Please use this identifier to cite or link to this item: http://dspace.utpl.edu.ec/handle/123456789/19185
Title: Decoupling of soil nutrient cycles as a function of aridity in global drylands
Authors: Gusman Montalvan, E.
Espinosa íñiguez, C.
Keywords: carbon cycle
climate change
controlled study
desertification
litter decomposition
mineralization
nitrogen cycle
phosphorus cycle
priority journal
soil
soil erosion
soil moisture
weathering
metadata.dc.date.available: 2013-09-17
2017-06-16T22:03:06Z
Publisher: Nature
Abstract: The biogeochemical cycles of carbon (C), nitrogen (N) and phosphorus (P) are interlinked by primary production, respiration and decomposition in terrestrial ecosystems. It has been suggested that the C, N and P cycles could become uncoupled under rapid climate change because of the different degrees of control exerted on the supply of these elements by biological and geochemical processes. Climatic controls on biogeochemical cycles are particularly relevant in arid, semi-arid and dry sub-humid ecosystems (drylands) because their biological activity is mainly driven by water availability. The increase in aridity predicted for the twenty-first century in many drylands worldwide may therefore threaten the balance between these cycles, differentially affecting the availability of essential nutrients. Here we evaluate how aridity affects the balance between C, N and P in soils collected from 224 dryland sites from all continents except Antarctica. We find a negative effect of aridity on the concentration of soil organic C and total N, but a positive effect on the concentration of inorganic P. Aridity is negatively related to plant cover, which may favour the dominance of physical processes such as rock weathering, a major source of P to ecosystems, over biological processes that provide more C and N, such as litter decomposition. Our findings suggest that any predicted increase in aridity with climate change will probably reduce the concentrations of N and C in global drylands, but increase that of P. These changes would uncouple the C, N and P cycles in drylands and could negatively affect the provision of key services provided by these ecosystems. © 2013 Macmillan Publishers Limited.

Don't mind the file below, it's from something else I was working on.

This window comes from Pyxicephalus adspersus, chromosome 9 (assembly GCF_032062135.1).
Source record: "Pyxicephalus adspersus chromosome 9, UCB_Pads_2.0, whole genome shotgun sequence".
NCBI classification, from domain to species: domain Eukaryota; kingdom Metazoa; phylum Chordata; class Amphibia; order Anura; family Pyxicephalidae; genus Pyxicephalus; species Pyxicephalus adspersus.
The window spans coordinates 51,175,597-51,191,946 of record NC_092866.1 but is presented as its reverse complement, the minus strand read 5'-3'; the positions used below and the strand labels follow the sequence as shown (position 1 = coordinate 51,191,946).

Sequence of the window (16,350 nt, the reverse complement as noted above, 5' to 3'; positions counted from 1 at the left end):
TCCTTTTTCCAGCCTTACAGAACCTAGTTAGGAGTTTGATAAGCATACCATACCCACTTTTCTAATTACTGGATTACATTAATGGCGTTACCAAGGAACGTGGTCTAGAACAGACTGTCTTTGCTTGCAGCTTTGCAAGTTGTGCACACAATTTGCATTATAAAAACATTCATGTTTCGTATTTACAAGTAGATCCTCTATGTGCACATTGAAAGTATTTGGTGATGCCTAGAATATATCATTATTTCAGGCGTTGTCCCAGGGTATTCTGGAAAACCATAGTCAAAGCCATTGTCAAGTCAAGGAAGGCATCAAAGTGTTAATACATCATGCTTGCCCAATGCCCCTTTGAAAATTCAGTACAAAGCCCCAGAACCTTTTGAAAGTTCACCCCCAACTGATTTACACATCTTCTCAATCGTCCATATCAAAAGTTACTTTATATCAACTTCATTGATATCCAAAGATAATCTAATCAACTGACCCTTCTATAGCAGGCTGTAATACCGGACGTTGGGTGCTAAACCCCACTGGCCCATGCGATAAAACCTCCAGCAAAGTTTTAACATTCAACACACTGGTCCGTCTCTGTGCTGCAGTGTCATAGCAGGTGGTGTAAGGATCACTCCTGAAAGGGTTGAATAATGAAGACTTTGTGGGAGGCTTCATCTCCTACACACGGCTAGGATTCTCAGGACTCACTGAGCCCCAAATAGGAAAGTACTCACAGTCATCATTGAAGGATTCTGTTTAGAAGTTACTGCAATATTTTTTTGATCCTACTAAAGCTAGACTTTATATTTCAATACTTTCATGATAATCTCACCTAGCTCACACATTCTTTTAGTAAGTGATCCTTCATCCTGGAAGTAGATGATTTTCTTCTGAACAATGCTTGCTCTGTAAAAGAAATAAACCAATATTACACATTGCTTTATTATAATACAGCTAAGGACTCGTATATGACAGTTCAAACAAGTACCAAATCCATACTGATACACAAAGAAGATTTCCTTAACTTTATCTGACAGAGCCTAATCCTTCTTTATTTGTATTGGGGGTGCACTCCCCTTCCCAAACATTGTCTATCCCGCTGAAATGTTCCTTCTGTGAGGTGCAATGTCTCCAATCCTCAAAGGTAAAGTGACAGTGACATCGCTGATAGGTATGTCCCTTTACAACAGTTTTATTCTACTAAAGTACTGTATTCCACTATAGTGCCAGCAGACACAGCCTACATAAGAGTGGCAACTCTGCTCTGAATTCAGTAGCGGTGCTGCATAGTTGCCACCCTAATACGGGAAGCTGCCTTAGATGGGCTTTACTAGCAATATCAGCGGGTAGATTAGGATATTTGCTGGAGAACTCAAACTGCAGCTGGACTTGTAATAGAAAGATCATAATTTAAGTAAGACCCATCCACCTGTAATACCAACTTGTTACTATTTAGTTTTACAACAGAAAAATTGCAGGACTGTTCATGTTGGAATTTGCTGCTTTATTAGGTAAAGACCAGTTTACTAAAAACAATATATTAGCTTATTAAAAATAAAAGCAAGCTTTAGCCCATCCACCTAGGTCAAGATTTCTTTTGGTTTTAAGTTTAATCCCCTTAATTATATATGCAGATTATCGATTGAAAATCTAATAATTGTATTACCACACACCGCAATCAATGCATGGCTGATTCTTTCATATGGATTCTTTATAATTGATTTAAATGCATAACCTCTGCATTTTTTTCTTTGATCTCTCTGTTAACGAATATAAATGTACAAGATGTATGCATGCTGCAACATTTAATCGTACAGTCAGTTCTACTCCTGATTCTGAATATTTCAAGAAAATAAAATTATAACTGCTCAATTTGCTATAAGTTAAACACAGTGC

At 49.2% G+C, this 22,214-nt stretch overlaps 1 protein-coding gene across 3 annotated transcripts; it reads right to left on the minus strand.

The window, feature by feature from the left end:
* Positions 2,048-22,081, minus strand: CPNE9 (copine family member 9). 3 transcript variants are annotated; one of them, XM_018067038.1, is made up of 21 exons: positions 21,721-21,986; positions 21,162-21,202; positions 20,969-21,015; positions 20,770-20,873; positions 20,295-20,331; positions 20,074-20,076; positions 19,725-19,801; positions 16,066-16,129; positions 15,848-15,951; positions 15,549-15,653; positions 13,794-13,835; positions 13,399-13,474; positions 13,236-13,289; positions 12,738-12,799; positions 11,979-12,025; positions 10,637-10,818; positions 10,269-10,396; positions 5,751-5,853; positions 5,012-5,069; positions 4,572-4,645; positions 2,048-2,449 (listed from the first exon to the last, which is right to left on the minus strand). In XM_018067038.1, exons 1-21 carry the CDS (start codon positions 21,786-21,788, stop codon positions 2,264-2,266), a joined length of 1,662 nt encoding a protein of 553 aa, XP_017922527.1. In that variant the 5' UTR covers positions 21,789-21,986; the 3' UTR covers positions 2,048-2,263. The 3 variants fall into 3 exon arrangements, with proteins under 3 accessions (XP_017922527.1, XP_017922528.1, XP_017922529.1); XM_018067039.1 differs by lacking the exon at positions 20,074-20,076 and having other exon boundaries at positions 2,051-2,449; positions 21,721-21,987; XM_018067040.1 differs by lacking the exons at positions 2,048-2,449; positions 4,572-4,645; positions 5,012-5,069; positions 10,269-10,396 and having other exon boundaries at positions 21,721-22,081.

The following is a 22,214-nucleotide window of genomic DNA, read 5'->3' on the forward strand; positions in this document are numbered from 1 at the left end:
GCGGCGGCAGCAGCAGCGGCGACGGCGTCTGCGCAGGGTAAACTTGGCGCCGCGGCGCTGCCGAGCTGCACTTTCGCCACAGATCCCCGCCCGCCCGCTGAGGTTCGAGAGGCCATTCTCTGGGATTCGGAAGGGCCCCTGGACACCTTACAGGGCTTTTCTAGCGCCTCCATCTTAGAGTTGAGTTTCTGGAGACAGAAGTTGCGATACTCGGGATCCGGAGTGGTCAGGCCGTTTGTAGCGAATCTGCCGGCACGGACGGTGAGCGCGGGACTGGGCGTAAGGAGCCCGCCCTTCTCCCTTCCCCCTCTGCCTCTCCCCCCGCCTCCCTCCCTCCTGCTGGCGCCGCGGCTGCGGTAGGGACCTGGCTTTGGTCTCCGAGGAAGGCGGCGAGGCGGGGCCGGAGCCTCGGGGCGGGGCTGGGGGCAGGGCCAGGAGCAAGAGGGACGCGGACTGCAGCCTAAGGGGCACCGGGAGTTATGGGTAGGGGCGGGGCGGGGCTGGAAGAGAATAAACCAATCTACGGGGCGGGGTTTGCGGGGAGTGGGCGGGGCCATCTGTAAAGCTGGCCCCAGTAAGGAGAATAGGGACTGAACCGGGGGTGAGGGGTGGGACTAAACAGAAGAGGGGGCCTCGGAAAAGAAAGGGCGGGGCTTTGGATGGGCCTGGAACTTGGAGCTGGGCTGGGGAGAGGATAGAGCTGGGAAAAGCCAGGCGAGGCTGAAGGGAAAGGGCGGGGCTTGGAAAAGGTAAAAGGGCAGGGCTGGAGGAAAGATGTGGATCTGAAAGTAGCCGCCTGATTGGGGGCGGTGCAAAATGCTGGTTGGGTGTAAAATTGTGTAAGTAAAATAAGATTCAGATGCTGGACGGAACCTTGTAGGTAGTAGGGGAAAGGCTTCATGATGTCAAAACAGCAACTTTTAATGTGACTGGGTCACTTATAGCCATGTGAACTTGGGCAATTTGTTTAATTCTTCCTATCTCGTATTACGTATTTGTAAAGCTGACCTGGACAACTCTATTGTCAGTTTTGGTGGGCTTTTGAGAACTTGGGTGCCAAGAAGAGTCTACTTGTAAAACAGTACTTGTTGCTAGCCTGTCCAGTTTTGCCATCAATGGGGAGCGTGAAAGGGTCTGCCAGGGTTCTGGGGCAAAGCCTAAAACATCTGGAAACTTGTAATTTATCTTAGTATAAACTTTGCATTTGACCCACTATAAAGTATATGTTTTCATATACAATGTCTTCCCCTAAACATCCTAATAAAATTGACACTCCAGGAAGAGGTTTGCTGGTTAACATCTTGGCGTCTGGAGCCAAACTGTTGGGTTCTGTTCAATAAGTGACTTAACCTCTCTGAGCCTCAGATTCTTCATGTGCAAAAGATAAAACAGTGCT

metadata.dc.identifier.other: http://dx.doi.org/10.1038/nature12670
URI: http://dspace.utpl.edu.ec/handle/123456789/19185
ISBN: 280836
Other Identifiers: http://dx.doi.org/10.1038/nature12670
Other Identifiers: http://dx.doi.org/10.1038/nature12670
metadata.dc.language: Inglés
metadata.dc.type: Article
Appears in Collections:Artículos de revistas Científicas

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